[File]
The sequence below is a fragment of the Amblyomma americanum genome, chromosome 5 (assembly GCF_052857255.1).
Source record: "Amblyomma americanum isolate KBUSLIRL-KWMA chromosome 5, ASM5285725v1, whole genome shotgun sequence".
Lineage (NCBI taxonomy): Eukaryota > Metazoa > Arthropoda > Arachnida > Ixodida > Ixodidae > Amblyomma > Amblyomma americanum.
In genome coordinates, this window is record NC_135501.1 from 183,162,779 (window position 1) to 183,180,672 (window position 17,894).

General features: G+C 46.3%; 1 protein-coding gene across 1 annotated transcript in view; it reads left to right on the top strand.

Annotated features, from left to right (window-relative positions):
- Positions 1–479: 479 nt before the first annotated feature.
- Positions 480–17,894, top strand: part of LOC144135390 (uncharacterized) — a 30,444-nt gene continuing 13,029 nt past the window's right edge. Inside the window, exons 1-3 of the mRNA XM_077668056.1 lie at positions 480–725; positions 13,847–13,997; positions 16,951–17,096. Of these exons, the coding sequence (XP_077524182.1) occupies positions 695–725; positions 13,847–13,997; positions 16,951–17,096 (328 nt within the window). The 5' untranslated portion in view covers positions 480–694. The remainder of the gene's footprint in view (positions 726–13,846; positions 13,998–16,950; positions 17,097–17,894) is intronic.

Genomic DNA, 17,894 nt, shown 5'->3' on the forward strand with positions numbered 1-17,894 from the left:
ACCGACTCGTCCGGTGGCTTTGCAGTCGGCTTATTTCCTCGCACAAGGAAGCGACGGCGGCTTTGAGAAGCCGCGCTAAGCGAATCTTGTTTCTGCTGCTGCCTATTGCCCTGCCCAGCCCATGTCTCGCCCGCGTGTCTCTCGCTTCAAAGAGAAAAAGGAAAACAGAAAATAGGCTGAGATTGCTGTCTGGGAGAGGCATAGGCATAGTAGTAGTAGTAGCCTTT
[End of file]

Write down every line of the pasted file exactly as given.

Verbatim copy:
The sequence below is a fragment of the Amblyomma americanum genome, chromosome 5 (assembly GCF_052857255.1).
Source record: "Amblyomma americanum isolate KBUSLIRL-KWMA chromosome 5, ASM5285725v1, whole genome shotgun sequence".
Lineage (NCBI taxonomy): Eukaryota > Metazoa > Arthropoda > Arachnida > Ixodida > Ixodidae > Amblyomma > Amblyomma americanum.
In genome coordinates, this window is record NC_135501.1 from 183,162,779 (window position 1) to 183,180,672 (window position 17,894).

General features: G+C 46.3%; 1 protein-coding gene across 1 annotated transcript in view; it reads left to right on the top strand.

Annotated features, from left to right (window-relative positions):
- Positions 1–479: 479 nt before the first annotated feature.
- Positions 480–17,894, top strand: part of LOC144135390 (uncharacterized) — a 30,444-nt gene continuing 13,029 nt past the window's right edge. Inside the window, exons 1-3 of the mRNA XM_077668056.1 lie at positions 480–725; positions 13,847–13,997; positions 16,951–17,096. Of these exons, the coding sequence (XP_077524182.1) occupies positions 695–725; positions 13,847–13,997; positions 16,951–17,096 (328 nt within the window). The 5' untranslated portion in view covers positions 480–694. The remainder of the gene's footprint in view (positions 726–13,846; positions 13,998–16,950; positions 17,097–17,894) is intronic.

Genomic DNA, 17,894 nt, shown 5'->3' on the forward strand with positions numbered 1-17,894 from the left:
ACCGACTCGTCCGGTGGCTTTGCAGTCGGCTTATTTCCTCGCACAAGGAAGCGACGGCGGCTTTGAGAAGCCGCGCTAAGCGAATCTTGTTTCTGCTGCTGCCTATTGCCCTGCCCAGCCCATGTCTCGCCCGCGTGTCTCTCGCTTCAAAGAGAAAAAGGAAAACAGAAAATAGGCTGAGATTGCTGTCTGGGAGAGGCATAGGCATAGTAGTAGTAGTAGCCTTT